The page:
The Boston Free Speech Movement's Rally was largely outnumbered by protesters, in light of the clashes in Charlottesville that left one woman and two policemen dead. The Movement has separated itself from radical right winged groups, stating it is a mixture of all political ideologies, they are only for peaceful protests, and are not affiliated with the Charlottesville riots. Shockingly, even President Trump was in support of counter protests against the group, after his initial comments did not address the issue of tolerating white supremacy in this country.

He seems to be supportive of the battle against hate now. The free speech group wants to peacefully engage in open debate about free speech and other civil liberties. However, the people of Boston were not having it and were not open to the idea of tolerating hate speech.

Tolerating intolerance

Counter-protesters made it known that the Free Speech rally would not accommodate hateful ideologies, such as white supremacy. The mayor of Boston, Marty Walsh, warned far-right groups to not be violent if they showed up and would not allow signs or flags on sticks.

Republican Governor of Massachusetts, Charlie Baker, also stated his disapproval for radical violence. The counter-protesters believe this was not enough to discourage potential violence. 500 police officers were ready to stop violence and the city warned people to stay away from Boston Commons due to the likelihood of in the area.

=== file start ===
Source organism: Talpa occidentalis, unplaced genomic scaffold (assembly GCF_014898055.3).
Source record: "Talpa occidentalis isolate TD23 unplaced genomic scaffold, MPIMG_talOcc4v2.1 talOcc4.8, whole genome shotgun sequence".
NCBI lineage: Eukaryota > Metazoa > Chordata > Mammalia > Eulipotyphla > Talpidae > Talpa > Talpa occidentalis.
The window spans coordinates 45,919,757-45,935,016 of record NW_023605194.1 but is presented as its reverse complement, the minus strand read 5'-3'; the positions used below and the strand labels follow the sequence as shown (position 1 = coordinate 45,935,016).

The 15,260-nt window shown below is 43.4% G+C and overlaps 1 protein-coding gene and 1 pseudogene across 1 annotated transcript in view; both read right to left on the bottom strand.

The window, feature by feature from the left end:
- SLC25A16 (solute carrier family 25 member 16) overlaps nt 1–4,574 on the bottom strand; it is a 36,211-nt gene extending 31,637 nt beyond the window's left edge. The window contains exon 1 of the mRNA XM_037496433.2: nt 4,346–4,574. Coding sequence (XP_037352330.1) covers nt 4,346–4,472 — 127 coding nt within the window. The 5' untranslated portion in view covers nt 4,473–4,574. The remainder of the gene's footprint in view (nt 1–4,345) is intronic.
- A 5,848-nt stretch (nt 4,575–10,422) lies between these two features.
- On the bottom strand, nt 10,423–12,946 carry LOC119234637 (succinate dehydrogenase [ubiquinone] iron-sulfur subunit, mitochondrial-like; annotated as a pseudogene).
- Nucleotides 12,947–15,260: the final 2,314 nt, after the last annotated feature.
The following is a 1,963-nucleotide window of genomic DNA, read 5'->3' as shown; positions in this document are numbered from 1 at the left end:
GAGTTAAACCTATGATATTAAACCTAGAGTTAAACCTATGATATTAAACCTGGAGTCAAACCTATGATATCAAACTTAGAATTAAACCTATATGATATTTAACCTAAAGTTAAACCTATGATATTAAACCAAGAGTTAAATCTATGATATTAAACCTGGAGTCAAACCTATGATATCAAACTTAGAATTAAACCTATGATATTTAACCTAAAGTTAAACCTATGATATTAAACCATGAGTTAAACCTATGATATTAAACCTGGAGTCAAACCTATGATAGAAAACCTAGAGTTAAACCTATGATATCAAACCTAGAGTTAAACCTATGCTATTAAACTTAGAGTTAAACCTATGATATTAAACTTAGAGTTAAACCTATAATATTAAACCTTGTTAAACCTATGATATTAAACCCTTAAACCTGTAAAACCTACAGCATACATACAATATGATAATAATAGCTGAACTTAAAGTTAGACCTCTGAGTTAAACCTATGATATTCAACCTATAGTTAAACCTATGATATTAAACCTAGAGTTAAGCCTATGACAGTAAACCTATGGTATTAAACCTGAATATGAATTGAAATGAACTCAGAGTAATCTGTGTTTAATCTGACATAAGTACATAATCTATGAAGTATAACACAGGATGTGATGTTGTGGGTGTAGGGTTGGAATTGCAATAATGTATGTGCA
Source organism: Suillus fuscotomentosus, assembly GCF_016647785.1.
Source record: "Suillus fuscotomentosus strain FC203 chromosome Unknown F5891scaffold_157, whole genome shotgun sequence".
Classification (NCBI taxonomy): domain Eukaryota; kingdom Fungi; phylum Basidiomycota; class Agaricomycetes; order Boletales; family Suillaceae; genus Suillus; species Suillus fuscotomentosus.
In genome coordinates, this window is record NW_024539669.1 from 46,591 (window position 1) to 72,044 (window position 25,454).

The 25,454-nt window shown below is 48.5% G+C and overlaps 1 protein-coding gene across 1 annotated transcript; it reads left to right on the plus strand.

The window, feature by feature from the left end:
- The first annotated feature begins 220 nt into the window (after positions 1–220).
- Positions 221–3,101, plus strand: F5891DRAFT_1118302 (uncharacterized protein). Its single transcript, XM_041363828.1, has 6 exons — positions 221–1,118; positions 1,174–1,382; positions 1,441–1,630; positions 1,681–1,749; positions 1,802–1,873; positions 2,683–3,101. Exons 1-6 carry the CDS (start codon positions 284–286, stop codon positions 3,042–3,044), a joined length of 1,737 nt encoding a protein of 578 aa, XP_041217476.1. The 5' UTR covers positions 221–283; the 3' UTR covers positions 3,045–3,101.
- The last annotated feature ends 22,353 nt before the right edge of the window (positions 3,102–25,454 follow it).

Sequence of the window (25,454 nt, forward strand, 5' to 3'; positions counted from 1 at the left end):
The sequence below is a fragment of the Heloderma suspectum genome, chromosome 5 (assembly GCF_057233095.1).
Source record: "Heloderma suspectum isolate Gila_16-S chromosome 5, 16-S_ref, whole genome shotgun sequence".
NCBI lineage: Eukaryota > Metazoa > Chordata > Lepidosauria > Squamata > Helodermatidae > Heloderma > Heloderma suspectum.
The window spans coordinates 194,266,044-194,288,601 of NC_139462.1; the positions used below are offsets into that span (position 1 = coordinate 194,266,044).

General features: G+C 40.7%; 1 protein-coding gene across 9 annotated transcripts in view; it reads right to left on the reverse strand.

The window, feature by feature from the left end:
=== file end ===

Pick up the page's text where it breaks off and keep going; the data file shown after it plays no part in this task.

With no numbers being produced yet, photos, video, and lifestreams showed that the rally was outnumbered by large numbers of people.

Both protests took place just a week following Charlottesville and the "Unite the Right" rally where suspect, James Fields Jr., drove his car into protesters injuring 19 and killing Heather Heyer. Small scuffles with the police in Boston resulted in 27 arrests and the appearance of riot police. Most arrests were for charges of disorderly conduct, with a few battery and assault charges. The event in Boston is only one of a few protests that have popped up around the country.

Protests against the radical right

Black Lives Matter's chapter in Houston is to hold a "Destroy the Confederacy" rally in Sam Houston Park.

The Mayor of Houston does not anticipate violence but has readied his police. Demolition of the "Spirit of the Confederacy" statue has been added to the city agenda, and plan to remove all Confederate monuments from public property. Dallas will also be holding a rally against white supremacy and a vigil to Heather Heyer. Police are not expecting any sort of issues to break out, however, just like Houston, they are prepared in the event of being met with violence. With protests popping up all over, it seems that states will now be speeding up the demolition of Confederate monuments and seeing more protests against hate speech.